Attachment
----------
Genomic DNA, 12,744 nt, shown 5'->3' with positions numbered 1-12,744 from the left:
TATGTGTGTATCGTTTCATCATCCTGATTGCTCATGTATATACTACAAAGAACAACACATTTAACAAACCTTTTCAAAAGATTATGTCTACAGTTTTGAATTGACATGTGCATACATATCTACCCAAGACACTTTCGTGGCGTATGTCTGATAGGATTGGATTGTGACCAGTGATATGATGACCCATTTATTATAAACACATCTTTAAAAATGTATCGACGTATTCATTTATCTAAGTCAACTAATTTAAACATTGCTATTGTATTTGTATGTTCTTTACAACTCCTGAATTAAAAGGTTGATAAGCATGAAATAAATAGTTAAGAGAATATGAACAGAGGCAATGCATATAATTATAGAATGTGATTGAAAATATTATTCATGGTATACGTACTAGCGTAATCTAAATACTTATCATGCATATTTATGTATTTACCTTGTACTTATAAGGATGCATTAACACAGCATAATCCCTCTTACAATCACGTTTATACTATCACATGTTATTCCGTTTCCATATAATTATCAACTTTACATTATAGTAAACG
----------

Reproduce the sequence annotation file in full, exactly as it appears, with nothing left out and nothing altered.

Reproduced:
Genomic DNA, 12,744 nt, shown 5'->3' with positions numbered 1-12,744 from the left:
TATGTGTGTATCGTTTCATCATCCTGATTGCTCATGTATATACTACAAAGAACAACACATTTAACAAACCTTTTCAAAAGATTATGTCTACAGTTTTGAATTGACATGTGCATACATATCTACCCAAGACACTTTCGTGGCGTATGTCTGATAGGATTGGATTGTGACCAGTGATATGATGACCCATTTATTATAAACACATCTTTAAAAATGTATCGACGTATTCATTTATCTAAGTCAACTAATTTAAACATTGCTATTGTATTTGTATGTTCTTTACAACTCCTGAATTAAAAGGTTGATAAGCATGAAATAAATAGTTAAGAGAATATGAACAGAGGCAATGCATATAATTATAGAATGTGATTGAAAATATTATTCATGGTATACGTACTAGCGTAATCTAAATACTTATCATGCATATTTATGTATTTACCTTGTACTTATAAGGATGCATTAACACAGCATAATCCCTCTTACAATCACGTTTATACTATCACATGTTATTCCGTTTCCATATAATTATCAACTTTACATTATAGTAAACG